CACI No. 4204. “Transfer” Explained

Judicial Council of California Civil Jury Instructions (2023 edition)

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4204.“Transfer” Explained
“Transfer” means every method of parting with a debtors property or
an interest in a debtor’s property.
[Read one of the following options:]
[A transfer may be direct or indirect, absolute or conditional, voluntary
or involuntary. A transfer includes [the payment of money/a release/a
lease/a license/ [and] the creation of a lien or other encumbrance].]
[In this case, [describe transaction] is a transfer.]
New June 2006; Revised June 2016
Directions for Use
This instruction sets forth the statutory definition of a “transfer” within the Uniform
Voidable Transactions Act (formerly the Uniform Fraudulent Transfer Act). (See Civ.
Code, § 3439.01(m).) Read the second bracketed option for the second sentence if
the transaction has been stipulated to or determined as a matter of law. Otherwise,
read the first bracketed option. Include only the bracketed terms at the end of the
first option that are at issue in the case.
Sources and Authority
“Transfer” Defined. Civil Code section 3439.01(m).
“On its face, the UFTA applies to all transfers. Civil Code, section § 3439.01,
subdivision (i) defines ‘[t]ransfer as ‘every mode, direct or indirect, absolute or
conditional, voluntary or involuntary, of disposing of or parting with an asset or
an interest in an asset . . . .’ The UFTA excepts only certain transfers resulting
from lease terminations or lien enforcement.” (Mejia v. Reed (2003) 31 Cal.4th
657, 664 [3 Cal.Rptr.3d 390, 74 P.3d 166], internal citations omitted.)
“Civil Code section 3439.01, subdivision (m) broadly defines ‘transfer to mean
“every mode, direct or indirect, absolute or conditional, voluntary or involuntary,
of disposing of or parting with an asset or an interest in an asset, and includes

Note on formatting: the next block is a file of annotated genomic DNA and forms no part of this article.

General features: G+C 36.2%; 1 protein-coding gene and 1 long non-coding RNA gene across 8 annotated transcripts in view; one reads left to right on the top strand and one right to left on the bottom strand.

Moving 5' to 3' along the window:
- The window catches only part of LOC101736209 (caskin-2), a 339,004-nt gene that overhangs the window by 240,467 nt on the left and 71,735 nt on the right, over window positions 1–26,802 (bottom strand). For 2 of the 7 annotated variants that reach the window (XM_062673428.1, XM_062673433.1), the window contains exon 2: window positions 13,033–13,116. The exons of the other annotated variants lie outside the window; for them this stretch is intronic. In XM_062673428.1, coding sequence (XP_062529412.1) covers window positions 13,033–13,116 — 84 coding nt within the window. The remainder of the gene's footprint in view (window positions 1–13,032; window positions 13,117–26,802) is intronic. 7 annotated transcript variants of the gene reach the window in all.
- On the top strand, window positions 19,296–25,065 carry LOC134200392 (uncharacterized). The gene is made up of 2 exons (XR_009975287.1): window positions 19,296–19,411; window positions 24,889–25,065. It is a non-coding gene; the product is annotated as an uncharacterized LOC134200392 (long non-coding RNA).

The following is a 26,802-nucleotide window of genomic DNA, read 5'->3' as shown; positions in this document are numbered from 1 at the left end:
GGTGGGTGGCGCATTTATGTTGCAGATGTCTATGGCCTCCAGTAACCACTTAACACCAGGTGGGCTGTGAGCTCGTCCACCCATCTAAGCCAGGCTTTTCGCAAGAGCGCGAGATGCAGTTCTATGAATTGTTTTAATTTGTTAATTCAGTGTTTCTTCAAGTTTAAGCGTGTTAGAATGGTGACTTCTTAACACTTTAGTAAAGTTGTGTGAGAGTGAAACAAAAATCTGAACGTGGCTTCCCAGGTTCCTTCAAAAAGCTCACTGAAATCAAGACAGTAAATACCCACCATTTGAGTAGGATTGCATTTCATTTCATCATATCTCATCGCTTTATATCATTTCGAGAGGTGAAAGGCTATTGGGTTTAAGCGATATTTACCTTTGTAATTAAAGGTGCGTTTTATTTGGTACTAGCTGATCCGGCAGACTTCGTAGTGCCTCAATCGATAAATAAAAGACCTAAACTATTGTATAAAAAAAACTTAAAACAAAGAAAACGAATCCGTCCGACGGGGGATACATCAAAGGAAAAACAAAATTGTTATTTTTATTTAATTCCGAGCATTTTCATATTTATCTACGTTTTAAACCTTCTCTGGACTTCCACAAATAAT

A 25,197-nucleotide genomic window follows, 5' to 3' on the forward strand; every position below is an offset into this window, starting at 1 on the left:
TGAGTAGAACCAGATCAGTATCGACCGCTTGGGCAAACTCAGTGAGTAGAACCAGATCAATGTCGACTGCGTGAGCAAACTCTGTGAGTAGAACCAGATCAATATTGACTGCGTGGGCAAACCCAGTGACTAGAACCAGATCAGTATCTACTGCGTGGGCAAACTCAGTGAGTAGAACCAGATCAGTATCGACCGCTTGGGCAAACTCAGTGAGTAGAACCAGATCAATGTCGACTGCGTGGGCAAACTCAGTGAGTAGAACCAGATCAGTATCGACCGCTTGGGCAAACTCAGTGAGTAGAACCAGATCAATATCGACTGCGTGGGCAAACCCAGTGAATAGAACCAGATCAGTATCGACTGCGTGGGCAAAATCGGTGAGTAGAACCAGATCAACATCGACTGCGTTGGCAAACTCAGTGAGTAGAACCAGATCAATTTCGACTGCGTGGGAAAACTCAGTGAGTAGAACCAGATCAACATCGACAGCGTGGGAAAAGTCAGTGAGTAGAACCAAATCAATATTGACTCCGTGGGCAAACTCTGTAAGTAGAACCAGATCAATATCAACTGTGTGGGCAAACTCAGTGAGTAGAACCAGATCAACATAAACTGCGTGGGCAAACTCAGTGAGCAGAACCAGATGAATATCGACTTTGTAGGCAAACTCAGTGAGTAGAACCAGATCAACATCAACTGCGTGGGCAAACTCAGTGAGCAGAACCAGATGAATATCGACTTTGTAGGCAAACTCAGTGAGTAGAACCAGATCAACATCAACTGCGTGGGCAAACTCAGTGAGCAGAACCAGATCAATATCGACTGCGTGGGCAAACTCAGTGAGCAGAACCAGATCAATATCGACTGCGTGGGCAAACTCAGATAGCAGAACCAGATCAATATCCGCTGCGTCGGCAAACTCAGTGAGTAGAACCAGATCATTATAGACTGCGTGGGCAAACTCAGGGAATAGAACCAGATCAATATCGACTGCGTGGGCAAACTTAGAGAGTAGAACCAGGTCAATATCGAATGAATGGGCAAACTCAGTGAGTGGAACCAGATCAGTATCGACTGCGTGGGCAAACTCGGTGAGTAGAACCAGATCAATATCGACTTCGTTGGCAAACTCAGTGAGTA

payment of money, release, lease, license, and creation of a lien or other
encumbrance.’ This definition is broad enough to include transfers of assets by
means of executing on a judgment obtained by fraud or collusion.” (Chen v.
Berenjian (2019) 33 Cal.App.5th 811, 817 [245 Cal.Rptr.3d 378], internal
citation omitted.)
“Under this definition, there is no doubt that an agreement made during
marriage in which a debtor-spouse agrees that the nondebtor-spouse’s future
earnings, income, or assets would be the nondebtor-spouse’s separate property
constitutes a transfer because the debtor-spouse is parting with an interest in an
asset - the community property represented by the other spouse’s earnings - in
which he or she has a ‘present [and] existing . . . interest[] during continuance
of the marriage.’ (Sturm v. Moyer (2019) 32 Cal.App.5th 299, 308 [243
Cal.Rptr.3d 556], original italics, internal citations omitted.)
“In light of the suggestions raised by the legislative language and history, and
the strong policy - advanced by both the UFTA and section 911 of the Family
Code - of protecting the rights of creditors from fraudulent transfers, we
conclude that the Legislature must have intended that UFTA can apply to
premarital agreements in which the prospective spouses agree that each spouse’s
earnings, income, and property acquired during marriage will be that spouse’s
separate property.” (Sturm, supra, 32 Cal.App.5th at p. 315.)
“Transfers to bogus corporations that are wholly owned and controlled by the
debtor are ‘transfers’ for purposes of the UFTA.” (PGA West Residential Assn.,
Inc. v. Hulven Internat., Inc. (2017) 14 Cal.App.5th 156, 173 [221 Cal.Rptr.3d
Secondary Sources
Ahart, California Practice Guide: Enforcing Judgments & Debts, Ch. 3-C,
Prelawsuit Considerations, 3:319 et seq. (The Rutter Group)
23 California Forms of Pleading and Practice, Ch. 270, Fraudulent Conveyances,
§§ 270.35[1], 270.37 (Matthew Bender)
1 Matthew Bender Practice Guide: California Debt Collection and Enforcement of
Judgments, Ch. 4, Voidable Transactions, 4.07

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